Debate: On Iran, Europe Also Faces a Choice (Part I)

Christian Gibbons: To solve Iran crisis, E3 must act more independently of the USA.

, by Christian Gibbons

Debate: On Iran, Europe Also Faces a Choice (Part I)
EU, P-5 and Iranian leaders at the 2015 Lausanne summit which saw the announcement of the Iran Nuclear Deal. Wikimedia Commons.

On January 23rd, 2020, the hands of the Doomsday Clock inched forward once again, this time stopping at only 100 seconds before midnight. The clock, which represents the likelihood of an imminent global catastrophe, is closer to midnight than ever before in its 73-year history. The most important factors influencing the clock’s fluctuations are climate change and the risk of nuclear war. Since taking office in 2016, U.S. President Donald Trump has helped precipitate such movement on 3 separate occasions.

Trump’s successfully ordered assassination of Qasem Soleimani, the leader of Iran’s armed forces, marks the latest instance in a general trend. Despite the fact that everyone involved has said that they do not want a war, the conflict between the U.S. and Iran has only continued to escalate. As a matter of fact, by the time Iranian missiles slammed into an American base in Iraq on January 8th, 2020, the U.S. and Iran were closer to war than ever. As Ariane Tabatabai, a political scientist at Columbia University, wrote recently in the New York Times: “If the Trump administration does not move to reduce tensions, it will soon find itself facing the very dilemma the nuclear deal was designed to avoid: the choice between a nuclear Iran or the need to start a war to prevent one.”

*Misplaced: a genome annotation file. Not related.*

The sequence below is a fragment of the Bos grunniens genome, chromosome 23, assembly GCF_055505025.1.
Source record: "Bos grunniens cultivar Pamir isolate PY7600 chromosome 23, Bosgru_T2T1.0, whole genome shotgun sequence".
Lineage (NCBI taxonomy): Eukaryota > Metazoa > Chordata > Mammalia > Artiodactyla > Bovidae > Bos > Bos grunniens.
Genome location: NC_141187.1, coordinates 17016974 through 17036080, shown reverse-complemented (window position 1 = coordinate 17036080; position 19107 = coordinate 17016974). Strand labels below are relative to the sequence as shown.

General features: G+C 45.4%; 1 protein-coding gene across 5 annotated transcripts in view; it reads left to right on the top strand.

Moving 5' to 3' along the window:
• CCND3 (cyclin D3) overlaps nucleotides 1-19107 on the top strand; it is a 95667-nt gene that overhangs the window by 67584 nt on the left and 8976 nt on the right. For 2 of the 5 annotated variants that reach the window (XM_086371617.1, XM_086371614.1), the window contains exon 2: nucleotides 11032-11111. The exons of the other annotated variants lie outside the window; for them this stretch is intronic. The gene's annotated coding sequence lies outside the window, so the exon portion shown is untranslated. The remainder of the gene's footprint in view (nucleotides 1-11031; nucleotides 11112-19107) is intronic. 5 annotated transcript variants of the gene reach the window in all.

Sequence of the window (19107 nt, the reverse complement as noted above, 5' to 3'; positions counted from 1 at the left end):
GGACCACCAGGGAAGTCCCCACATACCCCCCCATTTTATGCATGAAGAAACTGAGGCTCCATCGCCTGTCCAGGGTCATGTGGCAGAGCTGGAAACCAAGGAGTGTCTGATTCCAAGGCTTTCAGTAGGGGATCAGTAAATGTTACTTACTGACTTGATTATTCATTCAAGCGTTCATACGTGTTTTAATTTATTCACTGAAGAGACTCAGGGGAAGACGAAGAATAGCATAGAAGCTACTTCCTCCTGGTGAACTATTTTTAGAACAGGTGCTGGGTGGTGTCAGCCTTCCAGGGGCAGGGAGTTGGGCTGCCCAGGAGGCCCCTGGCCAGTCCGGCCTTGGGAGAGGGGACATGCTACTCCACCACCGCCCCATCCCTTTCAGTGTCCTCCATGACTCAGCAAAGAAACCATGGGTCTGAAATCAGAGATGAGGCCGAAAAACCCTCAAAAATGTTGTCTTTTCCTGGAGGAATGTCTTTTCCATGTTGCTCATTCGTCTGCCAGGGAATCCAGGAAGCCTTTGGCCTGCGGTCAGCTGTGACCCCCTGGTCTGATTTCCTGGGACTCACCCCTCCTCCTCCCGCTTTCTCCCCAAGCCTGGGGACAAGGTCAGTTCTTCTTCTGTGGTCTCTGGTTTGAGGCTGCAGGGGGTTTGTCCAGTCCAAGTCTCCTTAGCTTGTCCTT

But the Trump administration and Iran are not the only important actors here. The European signatories of the 2015 Iran nuclear deal (JCPOA) may actually hold the key to solving the current crisis. The question is: how should they act?

The JCPOA has, to date, been the most effective means of constraining the nuclear activities of the Islamic Republic of Iran. The agreement was the hard-won result of a diplomatic undertaking which embroiled Iran, the United States, the European Union, the United Kingdom, France, Germany, Russia, and China in negotiations for nearly 10 years. Accepting the JCPOA framework gave Iran a respite from harsh economic sanctions imposed by Western powers, and, until May 8th, 2018, when the U.S. elected to unilaterally withdraw from the agreement, Iran had been fully compliant with its terms. Now that the U.S. has reimposed sanctions, staying in the agreement provides Iran with many costs and few benefits.